Tuesday, July 18, 2006
On Friday, House Energy Committee Chairman Joe Barton (R-TX) released an impressive-looking “report” attacking a 1998 study by Dr. Michael Mann which suggested that recent global warming is unprecedented over the last several centuries. The Energy Committee report was quickly seized on by the Wall Street Journal editorial page as proof that scientific consensus about global warming is “more like group-think.”
The House Energy Committee report isn’t worth the paper it’s printed on. Here’s why:
1. The report rehashes criticisms that have already been discredited. The House Energy Committee report, which it commissioned from Edward J. Wegman, is not original work. Rather, it seeks to “verify” the criticisms that Stephen McIntyre and Ross McKitrick (an energy consultant and an economist) made about the Mann study three years ago. These claims have been discredited in peer-reviewed journals. McIntyre and McKitrick’s criticisms were considered by a recent report by the National Academy of Sciences – the organization created by Congress to evaluate scientific research — which concluded that the Mann study is “supported by an array of evidence.”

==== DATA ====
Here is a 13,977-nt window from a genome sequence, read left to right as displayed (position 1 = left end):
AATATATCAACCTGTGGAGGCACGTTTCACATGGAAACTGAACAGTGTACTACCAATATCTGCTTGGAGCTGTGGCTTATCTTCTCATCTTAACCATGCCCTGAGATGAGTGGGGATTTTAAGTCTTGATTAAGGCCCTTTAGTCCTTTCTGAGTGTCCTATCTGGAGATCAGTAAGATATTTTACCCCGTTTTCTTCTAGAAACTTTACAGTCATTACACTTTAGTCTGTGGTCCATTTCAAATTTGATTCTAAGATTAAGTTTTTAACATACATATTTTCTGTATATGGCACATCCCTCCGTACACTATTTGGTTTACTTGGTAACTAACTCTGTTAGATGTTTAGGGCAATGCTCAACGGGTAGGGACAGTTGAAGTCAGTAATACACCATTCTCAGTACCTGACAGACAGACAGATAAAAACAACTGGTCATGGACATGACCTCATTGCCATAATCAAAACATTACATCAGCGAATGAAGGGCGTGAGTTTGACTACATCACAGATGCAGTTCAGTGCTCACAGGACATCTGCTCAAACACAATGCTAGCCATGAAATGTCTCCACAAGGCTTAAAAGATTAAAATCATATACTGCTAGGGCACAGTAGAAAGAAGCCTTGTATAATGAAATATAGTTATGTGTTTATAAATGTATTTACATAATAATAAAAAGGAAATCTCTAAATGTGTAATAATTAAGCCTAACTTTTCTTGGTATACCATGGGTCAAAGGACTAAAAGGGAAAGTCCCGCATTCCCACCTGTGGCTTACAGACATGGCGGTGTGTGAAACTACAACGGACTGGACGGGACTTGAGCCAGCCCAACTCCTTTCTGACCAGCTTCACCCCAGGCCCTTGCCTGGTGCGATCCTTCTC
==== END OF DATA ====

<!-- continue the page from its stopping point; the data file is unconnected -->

2. The report did not involve any climate scientists. Wegman and his co-authors are statisticians with no apparent expertise in climate science.
3. The report was not peer-reviewed. In fact, Wegman attacks the concept of peer-review, claiming the Mann study had “too much reliance on peer review, which seemed not to be sufficiently independent.” Wegman has no basis to claim that the peer review of the Mann study was not independent because peer-reviewers are anonymous. Rigorous peer review is a core principle of legitimate scientific inquiry.
Even if the Energy Committee report were accurate, it wouldn’t impact our basic understanding about climate change. The National Academy of Sciences explained “large-scale surface temperature reconstructions for the last 2,000 years are not the primary evidence for the widely accepted views that global warming is occurring, that human activities are contributing, at least in part, to this warming.”
House Energy Committee will hold a hearing tomorrow to discuss the wide-ranging implications of their report.
UPDATE: Chris Mooney has more.